It has also provided an exponential learning curve in the diagnosis and management of complicated conditions, professional responsibility and accountability, liaising with hospital specialists, ordering tests and investigations, interpretation and documentation.
What is the most challenging part of your current role?
A lot of problem-solving skills are required, which is what keeps me challenged. I see patients with a diverse array of medication-related problems, which may range from side effects, pain management while being on multiple pain medications, labile blood pressures, to the failure of first, second and third-line options, cognitive deficits and patients under the care of multiple specialists, among others.
This role is by far the most clinically demanding role I have held
Apart from the pressure of solving these problems if possible, it can be challenging to determine the correct diagnosis and select the most appropriate activities that could aid with management. I may also need to undertake a full physical assessment or request bloods tests, x-rays, Doppler’s, echocardiograms and 24-hour tapes, in order to identify the underlying problems. Even though I can refer the patient to see the consultant or an ANP, I may be the only person to see the patient in the team, and I need to assess, investigate, manage and follow up with the patient, which can be challenging.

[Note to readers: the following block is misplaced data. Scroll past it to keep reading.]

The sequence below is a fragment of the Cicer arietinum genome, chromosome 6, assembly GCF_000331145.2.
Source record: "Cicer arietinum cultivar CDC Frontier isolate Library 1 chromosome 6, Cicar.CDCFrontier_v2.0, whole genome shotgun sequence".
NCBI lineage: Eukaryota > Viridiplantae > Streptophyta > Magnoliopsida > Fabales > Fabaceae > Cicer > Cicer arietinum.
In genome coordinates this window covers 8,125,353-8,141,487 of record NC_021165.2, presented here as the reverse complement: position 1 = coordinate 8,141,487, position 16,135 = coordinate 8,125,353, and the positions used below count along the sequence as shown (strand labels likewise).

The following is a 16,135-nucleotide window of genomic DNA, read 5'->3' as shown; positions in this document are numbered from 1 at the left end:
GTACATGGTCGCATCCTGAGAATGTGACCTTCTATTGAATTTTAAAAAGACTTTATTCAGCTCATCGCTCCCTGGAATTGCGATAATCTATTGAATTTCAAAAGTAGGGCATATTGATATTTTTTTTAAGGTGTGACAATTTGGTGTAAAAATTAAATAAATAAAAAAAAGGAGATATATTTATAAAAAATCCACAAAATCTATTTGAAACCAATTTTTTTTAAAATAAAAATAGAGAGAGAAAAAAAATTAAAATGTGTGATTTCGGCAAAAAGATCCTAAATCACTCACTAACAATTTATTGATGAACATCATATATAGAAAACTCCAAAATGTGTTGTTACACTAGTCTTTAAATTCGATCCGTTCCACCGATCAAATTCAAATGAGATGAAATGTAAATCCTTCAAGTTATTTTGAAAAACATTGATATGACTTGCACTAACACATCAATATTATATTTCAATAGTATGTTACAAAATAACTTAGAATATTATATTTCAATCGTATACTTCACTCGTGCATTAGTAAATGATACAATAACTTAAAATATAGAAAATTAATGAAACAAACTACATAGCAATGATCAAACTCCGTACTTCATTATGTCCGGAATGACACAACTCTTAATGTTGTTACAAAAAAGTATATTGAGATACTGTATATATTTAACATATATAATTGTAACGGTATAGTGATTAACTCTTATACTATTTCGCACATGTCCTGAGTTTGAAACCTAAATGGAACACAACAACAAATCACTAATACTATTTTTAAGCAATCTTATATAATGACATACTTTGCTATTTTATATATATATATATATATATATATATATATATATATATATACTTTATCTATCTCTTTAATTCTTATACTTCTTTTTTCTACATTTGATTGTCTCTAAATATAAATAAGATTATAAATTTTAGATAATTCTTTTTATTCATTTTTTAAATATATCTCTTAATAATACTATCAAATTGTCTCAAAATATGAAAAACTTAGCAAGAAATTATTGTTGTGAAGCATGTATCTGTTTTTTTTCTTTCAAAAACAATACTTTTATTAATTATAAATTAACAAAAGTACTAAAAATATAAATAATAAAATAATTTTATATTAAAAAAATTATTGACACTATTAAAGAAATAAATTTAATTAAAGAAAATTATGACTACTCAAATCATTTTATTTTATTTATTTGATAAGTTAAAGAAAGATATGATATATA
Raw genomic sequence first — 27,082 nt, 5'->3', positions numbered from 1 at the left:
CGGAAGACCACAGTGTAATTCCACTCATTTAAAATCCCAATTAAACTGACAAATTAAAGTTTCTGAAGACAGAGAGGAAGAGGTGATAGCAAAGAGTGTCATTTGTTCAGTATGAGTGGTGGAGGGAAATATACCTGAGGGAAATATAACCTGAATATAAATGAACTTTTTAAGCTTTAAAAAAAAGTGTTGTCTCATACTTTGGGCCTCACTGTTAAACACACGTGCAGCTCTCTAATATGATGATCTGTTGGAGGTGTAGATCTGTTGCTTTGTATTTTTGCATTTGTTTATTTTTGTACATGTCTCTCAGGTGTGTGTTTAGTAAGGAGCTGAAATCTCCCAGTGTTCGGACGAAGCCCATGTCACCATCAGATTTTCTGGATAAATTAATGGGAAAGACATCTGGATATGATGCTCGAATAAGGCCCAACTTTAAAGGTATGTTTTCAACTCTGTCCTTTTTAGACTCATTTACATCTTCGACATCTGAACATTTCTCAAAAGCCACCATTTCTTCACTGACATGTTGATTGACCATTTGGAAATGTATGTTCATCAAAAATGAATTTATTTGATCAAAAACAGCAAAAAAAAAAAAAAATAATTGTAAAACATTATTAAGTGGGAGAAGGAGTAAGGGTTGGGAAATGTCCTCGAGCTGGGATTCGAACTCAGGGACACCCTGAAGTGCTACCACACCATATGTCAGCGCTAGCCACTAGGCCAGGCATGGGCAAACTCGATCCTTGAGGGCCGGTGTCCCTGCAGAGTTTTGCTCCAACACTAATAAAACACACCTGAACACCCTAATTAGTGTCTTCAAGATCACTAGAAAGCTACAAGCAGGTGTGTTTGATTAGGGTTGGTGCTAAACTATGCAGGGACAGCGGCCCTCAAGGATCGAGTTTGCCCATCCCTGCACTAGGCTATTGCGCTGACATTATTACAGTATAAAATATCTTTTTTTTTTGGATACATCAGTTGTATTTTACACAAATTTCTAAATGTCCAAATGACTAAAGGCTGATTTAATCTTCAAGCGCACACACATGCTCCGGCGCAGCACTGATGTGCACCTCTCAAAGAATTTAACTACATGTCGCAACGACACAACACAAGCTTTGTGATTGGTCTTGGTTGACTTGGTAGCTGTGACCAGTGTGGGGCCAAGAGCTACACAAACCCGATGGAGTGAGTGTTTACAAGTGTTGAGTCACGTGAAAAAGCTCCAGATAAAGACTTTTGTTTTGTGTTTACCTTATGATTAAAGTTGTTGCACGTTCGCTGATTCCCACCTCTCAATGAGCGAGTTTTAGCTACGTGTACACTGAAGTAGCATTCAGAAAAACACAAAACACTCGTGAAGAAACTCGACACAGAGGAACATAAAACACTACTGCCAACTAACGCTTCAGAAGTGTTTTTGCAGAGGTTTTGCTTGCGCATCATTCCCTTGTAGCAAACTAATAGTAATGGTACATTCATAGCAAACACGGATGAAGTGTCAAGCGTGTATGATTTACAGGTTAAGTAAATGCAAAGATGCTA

What tips would you give another pharmacist considering similar roles?
They would need to be an experienced pharmacist who is interested in the medical management of patients and working as part of a multidisciplinary team. Having a hospital pharmacy background would be beneficial and I would advise pharmacists to be involved in multidisciplinary team meetings, ward rounds, consultant reviews and to take an interest in the whole patient journey. Working in outpatient clinics will also provide good experience.
Pharmacists should be prepared to seek every opportunity to learn, attend conferences and seminars every year. Volunteering to take teaching sessions and workshops and ensuring they keep up to date with developments across broad areas of practice is also beneficial. Undertaking the independent prescribing programme and performing administrative and letter writing tasks would all be essential.
What makes your current role different from other pharmacy roles you have held?
This role is by far the most clinically demanding role I have held. Although I am applying many, if not all, of my pharmacy-related skills such as identifying side effects, checking compliance, and counselling patients, I am also acquiring medically related skills such as physical assessments, interpretations of x-rays and electrocardiograms (ECGs), all of which help decipher the suitability of medicines in patient management.
My role has also challenged my perception of clinical pharmacists, not only in terms of remit, but how we possess important and key skills that can be developed, if we were given even closer links with the medical profession.